THere appears to be a small hatch foreward...painted red and white. Looks like rescue colours making me think there may be a watertight hatch or bulkhead hatch internally at the torpedo room for isolation. This would be a good idea.

The gray circular box on the foreward deck appears to be some kind of sonar dome with handrails guarding or protecting it..from damage. Probably a good idea especially when in port or in dock with lines all over the boat for servicing.

Do they have enough room on board for oxygen creating equipment. I doubt it ...as most of this equipment uses alot of electricity when submerged. It would take most of what a generator/battery provides to power this type of equipment used to seperate oxygen and hydrogen from seawater.
Potable water for cooking or bathing would be by a small reverse osmosis system...or just from storage tanks filled prior to getting under way. THen again .these guys if extended in missions would probably take salt water baths....if at all. Service on diesel boats can be rough compared to that for which many are accustomed.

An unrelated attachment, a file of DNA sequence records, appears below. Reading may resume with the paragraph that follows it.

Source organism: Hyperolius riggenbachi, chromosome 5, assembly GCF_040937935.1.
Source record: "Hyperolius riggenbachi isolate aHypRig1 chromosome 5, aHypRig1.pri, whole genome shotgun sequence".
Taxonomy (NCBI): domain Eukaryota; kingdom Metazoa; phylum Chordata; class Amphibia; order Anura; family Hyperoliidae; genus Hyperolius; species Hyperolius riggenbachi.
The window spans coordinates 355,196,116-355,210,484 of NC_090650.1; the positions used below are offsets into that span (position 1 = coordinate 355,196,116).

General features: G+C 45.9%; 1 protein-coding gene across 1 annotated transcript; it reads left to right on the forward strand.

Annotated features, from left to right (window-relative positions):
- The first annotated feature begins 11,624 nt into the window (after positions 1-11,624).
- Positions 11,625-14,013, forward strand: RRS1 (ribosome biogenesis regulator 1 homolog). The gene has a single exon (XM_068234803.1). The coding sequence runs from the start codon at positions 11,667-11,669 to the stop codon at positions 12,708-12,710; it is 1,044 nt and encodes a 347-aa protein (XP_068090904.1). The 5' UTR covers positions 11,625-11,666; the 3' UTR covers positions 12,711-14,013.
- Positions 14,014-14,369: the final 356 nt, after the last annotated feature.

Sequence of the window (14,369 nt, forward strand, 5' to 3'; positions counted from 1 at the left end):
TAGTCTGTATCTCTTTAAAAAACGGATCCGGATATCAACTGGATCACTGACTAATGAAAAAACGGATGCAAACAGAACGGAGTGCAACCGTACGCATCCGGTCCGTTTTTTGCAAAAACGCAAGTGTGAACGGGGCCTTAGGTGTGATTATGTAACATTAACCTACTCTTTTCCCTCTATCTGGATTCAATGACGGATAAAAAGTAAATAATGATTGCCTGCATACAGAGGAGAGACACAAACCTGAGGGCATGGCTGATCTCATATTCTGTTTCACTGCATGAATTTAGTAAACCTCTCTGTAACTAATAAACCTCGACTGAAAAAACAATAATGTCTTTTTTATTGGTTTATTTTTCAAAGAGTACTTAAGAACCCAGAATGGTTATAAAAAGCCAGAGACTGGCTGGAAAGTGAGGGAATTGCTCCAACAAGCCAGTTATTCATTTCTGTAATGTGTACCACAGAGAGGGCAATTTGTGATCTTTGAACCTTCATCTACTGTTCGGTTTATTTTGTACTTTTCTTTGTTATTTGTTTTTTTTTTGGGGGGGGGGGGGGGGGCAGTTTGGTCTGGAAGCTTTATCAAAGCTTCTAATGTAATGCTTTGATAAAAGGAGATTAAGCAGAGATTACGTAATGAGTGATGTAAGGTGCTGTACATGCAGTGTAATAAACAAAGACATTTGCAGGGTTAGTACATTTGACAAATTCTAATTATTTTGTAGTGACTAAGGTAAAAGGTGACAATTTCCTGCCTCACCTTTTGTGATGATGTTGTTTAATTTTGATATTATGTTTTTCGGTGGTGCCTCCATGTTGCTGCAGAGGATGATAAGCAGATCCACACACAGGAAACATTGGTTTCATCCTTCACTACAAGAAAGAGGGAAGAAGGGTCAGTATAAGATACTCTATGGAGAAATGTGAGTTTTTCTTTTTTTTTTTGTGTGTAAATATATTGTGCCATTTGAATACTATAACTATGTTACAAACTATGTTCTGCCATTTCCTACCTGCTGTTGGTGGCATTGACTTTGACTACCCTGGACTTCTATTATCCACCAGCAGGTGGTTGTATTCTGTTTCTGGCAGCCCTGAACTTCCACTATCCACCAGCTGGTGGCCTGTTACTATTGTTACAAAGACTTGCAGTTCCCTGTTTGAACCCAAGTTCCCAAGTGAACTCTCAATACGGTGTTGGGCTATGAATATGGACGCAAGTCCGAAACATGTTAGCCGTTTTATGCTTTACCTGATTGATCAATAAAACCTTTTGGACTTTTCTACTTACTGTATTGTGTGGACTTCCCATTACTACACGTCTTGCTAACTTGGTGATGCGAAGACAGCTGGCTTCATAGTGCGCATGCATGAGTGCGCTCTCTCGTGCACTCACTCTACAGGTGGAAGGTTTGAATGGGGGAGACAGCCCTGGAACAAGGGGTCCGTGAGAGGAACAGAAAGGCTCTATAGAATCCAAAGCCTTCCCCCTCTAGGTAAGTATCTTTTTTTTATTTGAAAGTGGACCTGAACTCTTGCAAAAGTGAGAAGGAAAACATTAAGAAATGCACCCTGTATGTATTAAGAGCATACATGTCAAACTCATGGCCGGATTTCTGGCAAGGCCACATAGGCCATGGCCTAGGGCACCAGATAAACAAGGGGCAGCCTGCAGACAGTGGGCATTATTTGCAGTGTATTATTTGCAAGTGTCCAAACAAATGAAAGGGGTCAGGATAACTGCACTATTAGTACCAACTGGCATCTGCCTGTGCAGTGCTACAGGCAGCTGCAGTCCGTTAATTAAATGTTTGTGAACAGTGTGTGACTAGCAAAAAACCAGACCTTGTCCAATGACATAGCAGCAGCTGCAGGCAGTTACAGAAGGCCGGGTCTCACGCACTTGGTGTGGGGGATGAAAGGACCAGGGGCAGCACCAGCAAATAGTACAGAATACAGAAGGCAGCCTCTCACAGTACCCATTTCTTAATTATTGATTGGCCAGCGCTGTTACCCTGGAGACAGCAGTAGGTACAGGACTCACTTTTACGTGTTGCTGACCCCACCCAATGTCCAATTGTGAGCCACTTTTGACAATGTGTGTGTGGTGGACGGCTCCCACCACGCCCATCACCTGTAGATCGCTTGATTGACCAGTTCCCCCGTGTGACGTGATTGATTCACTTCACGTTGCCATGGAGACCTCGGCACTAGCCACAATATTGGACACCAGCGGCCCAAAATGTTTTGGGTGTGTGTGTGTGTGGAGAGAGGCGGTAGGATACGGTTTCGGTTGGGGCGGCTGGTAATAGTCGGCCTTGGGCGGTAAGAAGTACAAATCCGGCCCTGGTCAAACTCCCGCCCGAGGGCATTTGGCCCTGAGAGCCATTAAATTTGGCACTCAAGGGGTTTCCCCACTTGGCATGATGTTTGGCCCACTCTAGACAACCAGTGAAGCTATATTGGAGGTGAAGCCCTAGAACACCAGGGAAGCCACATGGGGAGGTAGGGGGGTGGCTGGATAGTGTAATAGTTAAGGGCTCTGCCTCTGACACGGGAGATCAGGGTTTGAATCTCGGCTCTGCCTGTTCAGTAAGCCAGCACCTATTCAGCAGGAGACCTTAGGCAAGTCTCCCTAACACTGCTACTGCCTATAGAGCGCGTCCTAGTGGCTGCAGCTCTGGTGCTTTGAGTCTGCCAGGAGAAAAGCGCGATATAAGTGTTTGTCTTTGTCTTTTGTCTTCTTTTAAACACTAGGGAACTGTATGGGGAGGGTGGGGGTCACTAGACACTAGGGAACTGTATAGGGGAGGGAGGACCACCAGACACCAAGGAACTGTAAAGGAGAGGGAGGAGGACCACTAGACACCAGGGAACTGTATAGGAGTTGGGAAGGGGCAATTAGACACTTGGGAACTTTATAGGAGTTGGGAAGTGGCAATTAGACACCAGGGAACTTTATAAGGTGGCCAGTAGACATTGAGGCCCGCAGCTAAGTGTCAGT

As to taking divers ..Seal types out to sea for operations on a boat of this type ..you can do it yes...good luck. It is not set up well for this type of work nor to carry thier equipment. The little can on the deck can carry only so much. Much better off delivering them by air or small surface boat at night....than on this vessel.

This is a bit of what I can tell just by these pictures.

Thanks,
Orangetom



posted on Jan, 24 2006 @ 03:26 PM
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Originally posted by proprog
Iran builds locally-designed torpedos